Table of Contents

Almost the same as Construction & Destruction, but this time a single element is inserted. All maps that do lazy initialization are now forced to actually provide storage memory, and they have to calculate the hash function at least once to find a proper slot.

The full benchmark code is this:

for (int n = 0; n < 50'000'000; ++n) {
    Map<int, int> map;
    result += map.size();

After the loop is done, the variable result is used in a verification step. It should always be 50’000’000.



This time a single element is hashed and inserted into the map. The overhead of hashing should only insofar be an influence that it is called once. No collision problems with a single entry. Naturally, libstdc++-v3 is the fastest hashing for that use case because it does practically nothing. Note that the groups in the graph below are sorted: libstdc++-v3 comes first because total runtime is fastest, and robin_hood::hash comes second with a slight overhead.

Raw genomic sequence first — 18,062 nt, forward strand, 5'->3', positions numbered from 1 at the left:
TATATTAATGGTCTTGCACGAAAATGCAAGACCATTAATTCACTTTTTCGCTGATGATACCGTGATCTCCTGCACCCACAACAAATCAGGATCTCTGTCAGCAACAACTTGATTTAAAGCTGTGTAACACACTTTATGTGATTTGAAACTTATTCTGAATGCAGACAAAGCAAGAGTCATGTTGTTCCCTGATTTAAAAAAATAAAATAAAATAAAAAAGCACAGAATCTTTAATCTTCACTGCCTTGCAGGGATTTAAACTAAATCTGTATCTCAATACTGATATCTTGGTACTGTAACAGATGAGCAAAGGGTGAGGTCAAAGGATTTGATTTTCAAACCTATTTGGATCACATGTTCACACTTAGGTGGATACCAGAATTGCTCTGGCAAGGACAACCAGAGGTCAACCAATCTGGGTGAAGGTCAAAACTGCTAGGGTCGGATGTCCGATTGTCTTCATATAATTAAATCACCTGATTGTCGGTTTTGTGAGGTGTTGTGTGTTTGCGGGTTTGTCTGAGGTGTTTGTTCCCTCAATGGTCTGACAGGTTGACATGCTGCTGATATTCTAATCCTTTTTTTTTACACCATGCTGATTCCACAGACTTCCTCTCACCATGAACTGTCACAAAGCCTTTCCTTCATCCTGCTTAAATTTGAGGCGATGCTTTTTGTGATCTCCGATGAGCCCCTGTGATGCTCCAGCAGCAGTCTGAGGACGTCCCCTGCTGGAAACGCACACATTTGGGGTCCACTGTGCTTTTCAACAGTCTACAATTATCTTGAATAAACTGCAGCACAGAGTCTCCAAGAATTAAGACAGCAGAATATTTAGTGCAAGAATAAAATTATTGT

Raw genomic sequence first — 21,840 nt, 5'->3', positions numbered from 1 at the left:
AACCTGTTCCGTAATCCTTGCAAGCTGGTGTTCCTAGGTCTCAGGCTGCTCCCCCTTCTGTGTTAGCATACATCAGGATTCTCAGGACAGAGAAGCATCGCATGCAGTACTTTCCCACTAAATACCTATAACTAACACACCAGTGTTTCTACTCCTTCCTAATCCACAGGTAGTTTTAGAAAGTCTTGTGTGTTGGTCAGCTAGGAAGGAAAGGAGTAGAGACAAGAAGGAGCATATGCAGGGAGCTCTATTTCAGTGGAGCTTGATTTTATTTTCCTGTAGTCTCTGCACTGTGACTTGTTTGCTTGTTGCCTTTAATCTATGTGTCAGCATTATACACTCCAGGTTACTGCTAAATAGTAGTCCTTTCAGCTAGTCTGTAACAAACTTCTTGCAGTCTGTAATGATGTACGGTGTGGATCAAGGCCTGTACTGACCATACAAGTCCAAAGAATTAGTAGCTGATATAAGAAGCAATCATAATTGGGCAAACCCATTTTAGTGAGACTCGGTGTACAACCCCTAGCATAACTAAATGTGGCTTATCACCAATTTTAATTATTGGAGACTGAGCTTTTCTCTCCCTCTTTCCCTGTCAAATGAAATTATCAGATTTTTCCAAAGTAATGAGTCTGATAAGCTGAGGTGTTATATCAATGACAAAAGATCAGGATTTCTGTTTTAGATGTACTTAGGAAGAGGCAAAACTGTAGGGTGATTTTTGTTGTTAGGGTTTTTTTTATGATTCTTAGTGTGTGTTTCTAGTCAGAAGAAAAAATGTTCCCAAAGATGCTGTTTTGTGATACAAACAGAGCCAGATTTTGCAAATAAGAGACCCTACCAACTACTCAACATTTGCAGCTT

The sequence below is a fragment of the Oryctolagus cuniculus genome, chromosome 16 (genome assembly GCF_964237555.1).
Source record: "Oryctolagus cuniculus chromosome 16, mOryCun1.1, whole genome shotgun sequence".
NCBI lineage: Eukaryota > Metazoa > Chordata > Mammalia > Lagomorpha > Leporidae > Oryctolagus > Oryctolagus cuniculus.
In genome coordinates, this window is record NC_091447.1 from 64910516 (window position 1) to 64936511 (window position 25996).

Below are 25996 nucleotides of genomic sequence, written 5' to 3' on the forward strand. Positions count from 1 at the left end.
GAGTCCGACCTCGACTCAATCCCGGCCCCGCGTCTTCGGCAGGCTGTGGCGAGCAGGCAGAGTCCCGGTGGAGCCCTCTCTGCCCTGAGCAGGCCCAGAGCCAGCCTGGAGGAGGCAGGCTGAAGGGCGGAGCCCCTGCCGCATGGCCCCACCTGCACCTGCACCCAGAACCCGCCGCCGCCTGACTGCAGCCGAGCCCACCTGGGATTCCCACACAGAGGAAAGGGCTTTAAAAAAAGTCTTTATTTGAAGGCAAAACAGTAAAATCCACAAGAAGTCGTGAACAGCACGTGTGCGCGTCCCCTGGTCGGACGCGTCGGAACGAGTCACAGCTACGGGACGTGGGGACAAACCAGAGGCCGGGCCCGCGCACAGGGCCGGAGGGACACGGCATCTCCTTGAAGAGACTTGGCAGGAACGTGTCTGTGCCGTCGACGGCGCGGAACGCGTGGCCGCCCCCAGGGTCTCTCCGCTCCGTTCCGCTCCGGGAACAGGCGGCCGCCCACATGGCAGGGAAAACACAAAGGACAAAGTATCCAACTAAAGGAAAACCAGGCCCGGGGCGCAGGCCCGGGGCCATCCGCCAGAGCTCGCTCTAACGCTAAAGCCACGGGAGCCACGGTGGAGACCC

emilib1::HashMap is the winner here, with tsl::robin_map a close second, and on par with any hash function except libstdc++-v3.

phmap::parallel_node_hash_map is the slowest of the bunch here, because it allocates multiple tables to be able to operate fast in parallel.


  1. blue: average time to construct map and insert one element.